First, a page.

“30+ years of continuous employment came to a halt yesterday when my job was eliminated. God obviously has something else for me to do. I can’t wait to see what it is! J”
Even though I was uncertain how being unemployed would affect my life, I rested in the certainty that my life was exactly where it had been before I lost my job – secure in the hands of the One who declares the end from the beginning (Isaiah 46:9-10), who has a plan for good and not harm (Jeremiah 29:11). The previous day’s events did not surprise Him or catch Him off-guard.
I reminded myself of another windowless room where I and my elementary-aged daughters were told the unthinkable – that our beloved husband and father had succumbed to a fatal heart attack – and I recalled God’s provision across the 13 ½-intervening years.
One of my bucket list items, for when we became empty nesters, was to learn Chinese cooking. The exotic smells and flavors have always had a special appeal, and I am easily mesmerized in a Chinese market by the assortment of spices and sauces, most with labels I cannot even read. It turned out that to enroll in a culinary school with Chinese cooking classes would require pre-requisite cooking classes. So began my journey back to college after over 40 years!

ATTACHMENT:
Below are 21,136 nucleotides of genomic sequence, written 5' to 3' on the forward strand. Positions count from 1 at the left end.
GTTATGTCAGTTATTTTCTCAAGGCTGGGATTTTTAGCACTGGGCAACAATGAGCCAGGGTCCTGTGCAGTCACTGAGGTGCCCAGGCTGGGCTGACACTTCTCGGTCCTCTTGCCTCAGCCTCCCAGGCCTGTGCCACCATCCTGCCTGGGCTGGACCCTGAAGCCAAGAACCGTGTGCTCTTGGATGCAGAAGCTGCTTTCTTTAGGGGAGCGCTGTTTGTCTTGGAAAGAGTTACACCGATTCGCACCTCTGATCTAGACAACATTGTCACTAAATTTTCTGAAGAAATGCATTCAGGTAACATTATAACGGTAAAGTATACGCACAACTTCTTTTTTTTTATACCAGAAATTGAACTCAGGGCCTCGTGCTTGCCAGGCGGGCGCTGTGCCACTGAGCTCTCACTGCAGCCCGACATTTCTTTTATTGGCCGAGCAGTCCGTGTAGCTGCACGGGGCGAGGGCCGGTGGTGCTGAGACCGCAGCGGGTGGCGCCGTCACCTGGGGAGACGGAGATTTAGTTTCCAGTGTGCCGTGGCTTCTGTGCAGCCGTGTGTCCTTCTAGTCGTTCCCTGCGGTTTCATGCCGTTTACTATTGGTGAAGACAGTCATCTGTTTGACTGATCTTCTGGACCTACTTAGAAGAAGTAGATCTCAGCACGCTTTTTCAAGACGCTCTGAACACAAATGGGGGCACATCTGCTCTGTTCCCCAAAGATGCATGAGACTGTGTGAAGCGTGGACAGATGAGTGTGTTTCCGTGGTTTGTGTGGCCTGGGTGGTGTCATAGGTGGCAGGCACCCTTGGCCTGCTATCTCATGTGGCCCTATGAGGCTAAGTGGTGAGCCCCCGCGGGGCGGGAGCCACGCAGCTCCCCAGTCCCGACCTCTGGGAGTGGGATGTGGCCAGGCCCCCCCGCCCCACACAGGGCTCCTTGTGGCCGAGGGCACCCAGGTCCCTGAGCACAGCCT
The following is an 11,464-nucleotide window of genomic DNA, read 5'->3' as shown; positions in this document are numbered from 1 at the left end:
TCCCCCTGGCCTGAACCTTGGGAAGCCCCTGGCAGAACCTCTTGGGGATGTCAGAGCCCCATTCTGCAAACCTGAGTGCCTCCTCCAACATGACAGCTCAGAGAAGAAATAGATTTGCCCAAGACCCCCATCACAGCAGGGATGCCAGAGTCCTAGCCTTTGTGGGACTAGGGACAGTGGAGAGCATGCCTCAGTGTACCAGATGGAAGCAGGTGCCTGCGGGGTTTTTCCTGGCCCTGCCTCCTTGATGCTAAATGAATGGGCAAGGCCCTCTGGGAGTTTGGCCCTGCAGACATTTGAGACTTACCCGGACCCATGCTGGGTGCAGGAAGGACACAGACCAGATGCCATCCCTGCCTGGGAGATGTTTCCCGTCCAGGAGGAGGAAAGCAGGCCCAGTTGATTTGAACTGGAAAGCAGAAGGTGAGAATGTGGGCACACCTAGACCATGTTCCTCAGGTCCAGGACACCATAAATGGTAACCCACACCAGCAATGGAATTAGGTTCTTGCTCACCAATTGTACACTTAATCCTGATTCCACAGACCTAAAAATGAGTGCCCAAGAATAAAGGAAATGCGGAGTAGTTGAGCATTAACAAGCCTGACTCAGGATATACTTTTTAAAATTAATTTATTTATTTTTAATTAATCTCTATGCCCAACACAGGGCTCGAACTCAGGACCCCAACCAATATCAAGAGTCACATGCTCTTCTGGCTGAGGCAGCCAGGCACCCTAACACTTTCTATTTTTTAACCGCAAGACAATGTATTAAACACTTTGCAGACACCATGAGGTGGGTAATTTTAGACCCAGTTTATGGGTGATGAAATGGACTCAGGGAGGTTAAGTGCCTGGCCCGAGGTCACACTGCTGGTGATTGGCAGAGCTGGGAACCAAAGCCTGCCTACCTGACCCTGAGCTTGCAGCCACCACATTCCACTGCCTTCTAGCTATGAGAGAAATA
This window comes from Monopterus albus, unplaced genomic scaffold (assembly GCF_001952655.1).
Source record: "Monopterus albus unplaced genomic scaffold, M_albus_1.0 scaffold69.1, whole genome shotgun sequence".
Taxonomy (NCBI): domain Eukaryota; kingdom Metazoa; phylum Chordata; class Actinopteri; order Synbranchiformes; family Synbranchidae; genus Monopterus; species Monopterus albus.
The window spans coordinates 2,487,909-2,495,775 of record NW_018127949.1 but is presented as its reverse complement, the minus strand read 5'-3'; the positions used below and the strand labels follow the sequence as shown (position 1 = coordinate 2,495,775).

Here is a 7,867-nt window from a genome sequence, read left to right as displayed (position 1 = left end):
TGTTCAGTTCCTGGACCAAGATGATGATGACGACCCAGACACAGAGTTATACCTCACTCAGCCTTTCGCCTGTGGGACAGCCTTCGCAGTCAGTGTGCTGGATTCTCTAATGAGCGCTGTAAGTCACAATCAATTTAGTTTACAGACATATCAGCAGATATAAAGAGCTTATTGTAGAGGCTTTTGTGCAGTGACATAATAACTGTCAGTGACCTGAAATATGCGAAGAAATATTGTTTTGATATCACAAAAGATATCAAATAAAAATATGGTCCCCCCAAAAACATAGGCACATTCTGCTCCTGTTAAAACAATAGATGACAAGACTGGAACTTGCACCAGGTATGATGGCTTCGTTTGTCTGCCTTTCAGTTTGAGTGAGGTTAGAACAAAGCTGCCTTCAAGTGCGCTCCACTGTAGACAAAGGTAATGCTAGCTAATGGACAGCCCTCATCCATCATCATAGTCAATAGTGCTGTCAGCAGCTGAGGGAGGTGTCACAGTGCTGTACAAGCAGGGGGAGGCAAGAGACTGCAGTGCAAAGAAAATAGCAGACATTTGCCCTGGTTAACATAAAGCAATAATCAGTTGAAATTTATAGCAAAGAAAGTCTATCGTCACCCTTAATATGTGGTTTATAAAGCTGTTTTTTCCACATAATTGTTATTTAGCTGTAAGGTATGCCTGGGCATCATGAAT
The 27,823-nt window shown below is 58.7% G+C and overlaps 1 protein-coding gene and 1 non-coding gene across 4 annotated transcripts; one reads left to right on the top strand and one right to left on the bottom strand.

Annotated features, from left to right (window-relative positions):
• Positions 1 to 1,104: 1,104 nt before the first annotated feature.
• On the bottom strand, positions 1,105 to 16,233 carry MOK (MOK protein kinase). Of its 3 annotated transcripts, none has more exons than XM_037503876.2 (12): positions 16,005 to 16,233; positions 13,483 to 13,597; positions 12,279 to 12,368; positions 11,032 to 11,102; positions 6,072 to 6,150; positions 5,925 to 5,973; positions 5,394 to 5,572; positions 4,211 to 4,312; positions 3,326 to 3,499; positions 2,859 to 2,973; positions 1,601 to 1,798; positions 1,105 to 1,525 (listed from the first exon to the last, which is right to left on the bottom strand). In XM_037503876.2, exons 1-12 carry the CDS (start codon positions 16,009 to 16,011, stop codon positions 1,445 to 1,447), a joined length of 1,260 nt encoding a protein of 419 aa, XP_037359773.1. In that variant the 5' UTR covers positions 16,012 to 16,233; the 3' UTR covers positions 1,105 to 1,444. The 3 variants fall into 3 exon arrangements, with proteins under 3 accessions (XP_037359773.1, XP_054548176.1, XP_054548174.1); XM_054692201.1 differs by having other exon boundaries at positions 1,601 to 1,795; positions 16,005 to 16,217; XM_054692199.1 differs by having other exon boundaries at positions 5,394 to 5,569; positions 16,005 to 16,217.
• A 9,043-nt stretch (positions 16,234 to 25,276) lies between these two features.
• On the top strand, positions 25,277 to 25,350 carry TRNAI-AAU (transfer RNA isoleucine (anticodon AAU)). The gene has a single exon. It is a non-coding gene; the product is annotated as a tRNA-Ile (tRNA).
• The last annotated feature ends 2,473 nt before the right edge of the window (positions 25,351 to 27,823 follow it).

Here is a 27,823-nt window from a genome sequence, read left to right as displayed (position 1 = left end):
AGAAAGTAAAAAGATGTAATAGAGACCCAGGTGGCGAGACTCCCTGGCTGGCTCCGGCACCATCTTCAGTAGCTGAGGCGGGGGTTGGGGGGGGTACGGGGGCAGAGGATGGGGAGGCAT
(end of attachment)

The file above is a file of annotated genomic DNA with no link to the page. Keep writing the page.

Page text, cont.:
I did eventually get that Chinese cooking class and then expanded to other Asian cuisines, Mexican and finally classical and bistro French cooking. I have been taught by wonderful chefs who corrected my knife skills, taught me to taste as I go, showed me how to layer flavors to optimize dishes, and when to stop the cooking so the food will be at its peak flavors. The classes usually require a properly plated presentation to the chef, where a critique is provided to me regarding the balance of flavors. For the first two years, the most common comments from my chefs were “needs more salt.” Even when I decided I had better add extra salt during the cooking process, the same comment sometimes appeared on my evaluation.
Salt is a funny ingredient. Of course, it provides saltiness, but it is also an enhancer. It brings out the best of the other spices in the food, heightening the contribution of each without overpowering with its own saltiness. Salt is an essential ingredient regardless of the type of cuisine. It can also be added in a variety of ways -absorbed through boiling water, creating a crust on meats, drying out vegetables, or simply added to a pot of sauce.
Salt is referenced in Jesus’ Sermon on the Mount, when He instructs His disciples to be salt in the world. Matthew 5:13 says “You are the salt of the earth, but if salt has lost its taste, how shall its saltiness be restored? It is no longer good for anything except to be thrown out and trampled under people’s feet.”